American crime television seemed to have been in a rut until these past couple years. Shows like the 2015 docudrama Making a Murderer, 2014’s How To Get Away with Murder and this year’s The People v. O.J. Simpson have given American crime shows a new spin. All these series dramatize and put into question the American legal system’s core values and functions, finally laying rest to all the CSI and NSCI, Criminal Minds, Without a Trace shows that have been lazily trivialising this genre by repeating the same concepts over and over again. (With the exception of Dexter, that tried something somewhat more original) We’re at a day and age where the penal system is a very real issue in the United States.

This gives oxygen to documentaries such as Netflix’s 13TH , which sheds light on the problem of race within the U.S. justice system and the mass incarceration of African-Americans; potentially exonerating the 13th Amendment, that abolished slavery in 1865. The People v. O.J. Simpson plays in a similar ball park,, exclusively revolving around the infamous 1994 O.J. Simpson murder trial lead by a defense “Dream Team” of nine lawyers which included Robert Shapiro (John Travolta), Robert Kardashian (David Schwimmer) and Johnnie Crochran (Courtney B. Vance). The series focuses on how the prosecution (also referred to as “the people”), headed by Marcia Clark (Sarah Pulson), try to build a case against Simpson, and prove him guilty of first degree murder of his ex-wife Nicole Brown and her lover Ron Goldman.

In my opinion the show doesn’t come to Simpson’s defense, if anything it alludes to his guilt — then again the series arguably isn’t about whether or not O.J. is or isn’t guilty; it’s about the fractured nature of the legal system. Similarly to the 13th , FX’s new limited series succeeds at stressing the racial problems within the American justice system by depicting how black people are constantly being accused of crimes they don’t commit. Even simply driving through extremely white Rodeo Drive in Beverly Hills can cause a cop to pull an African-American father and his young children over just because of his skin color. O.J. fans take the streets of L.A. protesting for his innocence, chanting his guilt is all about his race. On the other hand, Simpson is depicted as a violent, abusive, jealous and egocentric man, and his defense team is nothing less.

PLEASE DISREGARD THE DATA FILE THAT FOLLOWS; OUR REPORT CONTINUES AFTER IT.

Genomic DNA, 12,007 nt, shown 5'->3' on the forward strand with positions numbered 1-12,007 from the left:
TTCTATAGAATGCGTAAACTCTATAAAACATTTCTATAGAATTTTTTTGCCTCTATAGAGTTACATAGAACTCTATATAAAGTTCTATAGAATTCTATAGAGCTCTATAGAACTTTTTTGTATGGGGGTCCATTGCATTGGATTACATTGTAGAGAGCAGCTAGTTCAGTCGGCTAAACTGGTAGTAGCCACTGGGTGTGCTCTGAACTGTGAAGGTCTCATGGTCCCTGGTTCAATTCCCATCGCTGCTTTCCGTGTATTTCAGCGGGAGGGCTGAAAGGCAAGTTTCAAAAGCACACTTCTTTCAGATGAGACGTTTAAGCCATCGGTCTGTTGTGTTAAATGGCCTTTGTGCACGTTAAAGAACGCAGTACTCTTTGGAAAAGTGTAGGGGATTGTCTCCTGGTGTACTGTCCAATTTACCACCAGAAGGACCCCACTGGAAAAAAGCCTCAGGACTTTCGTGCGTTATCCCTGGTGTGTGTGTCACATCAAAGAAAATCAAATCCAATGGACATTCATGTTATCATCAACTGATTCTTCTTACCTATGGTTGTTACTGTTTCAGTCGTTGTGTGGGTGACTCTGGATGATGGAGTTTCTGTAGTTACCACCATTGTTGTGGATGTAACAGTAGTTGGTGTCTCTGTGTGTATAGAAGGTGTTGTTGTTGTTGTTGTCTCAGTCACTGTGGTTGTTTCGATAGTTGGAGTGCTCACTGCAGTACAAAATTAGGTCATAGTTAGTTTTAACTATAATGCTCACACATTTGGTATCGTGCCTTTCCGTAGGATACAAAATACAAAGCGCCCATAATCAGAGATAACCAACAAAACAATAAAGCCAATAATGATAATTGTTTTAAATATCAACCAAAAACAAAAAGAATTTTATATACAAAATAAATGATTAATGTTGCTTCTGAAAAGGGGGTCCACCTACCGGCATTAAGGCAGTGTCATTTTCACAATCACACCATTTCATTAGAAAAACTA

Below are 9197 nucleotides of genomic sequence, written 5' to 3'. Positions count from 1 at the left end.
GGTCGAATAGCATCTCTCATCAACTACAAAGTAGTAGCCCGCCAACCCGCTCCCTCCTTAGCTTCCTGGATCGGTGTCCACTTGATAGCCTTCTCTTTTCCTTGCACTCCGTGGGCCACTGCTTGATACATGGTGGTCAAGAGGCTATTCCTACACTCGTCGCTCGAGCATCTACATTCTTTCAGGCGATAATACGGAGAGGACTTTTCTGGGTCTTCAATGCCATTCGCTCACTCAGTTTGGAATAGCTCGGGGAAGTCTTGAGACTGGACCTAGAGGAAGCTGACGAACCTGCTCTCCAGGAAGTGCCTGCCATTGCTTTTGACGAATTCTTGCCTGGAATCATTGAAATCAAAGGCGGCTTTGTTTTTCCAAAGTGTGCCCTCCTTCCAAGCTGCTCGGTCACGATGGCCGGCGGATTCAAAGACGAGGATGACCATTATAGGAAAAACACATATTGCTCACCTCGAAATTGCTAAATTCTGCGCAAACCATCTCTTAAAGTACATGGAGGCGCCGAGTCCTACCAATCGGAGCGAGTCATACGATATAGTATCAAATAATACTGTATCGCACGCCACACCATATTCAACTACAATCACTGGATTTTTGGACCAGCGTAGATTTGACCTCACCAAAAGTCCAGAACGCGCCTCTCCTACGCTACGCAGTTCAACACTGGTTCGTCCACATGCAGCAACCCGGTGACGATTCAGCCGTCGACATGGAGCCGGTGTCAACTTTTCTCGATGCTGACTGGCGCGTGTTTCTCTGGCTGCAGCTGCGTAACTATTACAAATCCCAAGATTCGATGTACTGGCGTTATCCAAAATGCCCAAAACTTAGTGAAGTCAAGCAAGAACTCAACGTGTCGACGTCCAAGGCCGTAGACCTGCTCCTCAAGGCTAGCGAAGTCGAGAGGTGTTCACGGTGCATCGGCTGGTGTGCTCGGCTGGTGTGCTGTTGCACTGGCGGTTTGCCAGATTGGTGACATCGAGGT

The murder trials begin to resemble a race trial, and the issue seeps through every pore of the show, becoming the focal point of O.J.’s acquittal in 1995. The (incomplete) list of powerhouse actors — as well as the uncanny depiction of the real-life characters and the semi-comical depictions of the young Kardashian sisters and Kris Jenner (Selma Blair) — should persuade you to watch this series, which features the theatricalized account of a trial that became one of the biggest victories and defeats of the American justice system. The show has won 22 Primetime Emmy nominations and clinched 9, testament to its nuanced portrayal of a case which continues to be debated today.

About the author

Bianca Serafini

Resident American Arts Editor, overseas the Arts section with meticulous efficiency. Pitch her anything, big or small, as she’s usually locked up in the Badger office drinking coffee, and occasionally absconds in search of a cheeseburger. Fun warning: don’t bring up Trump.

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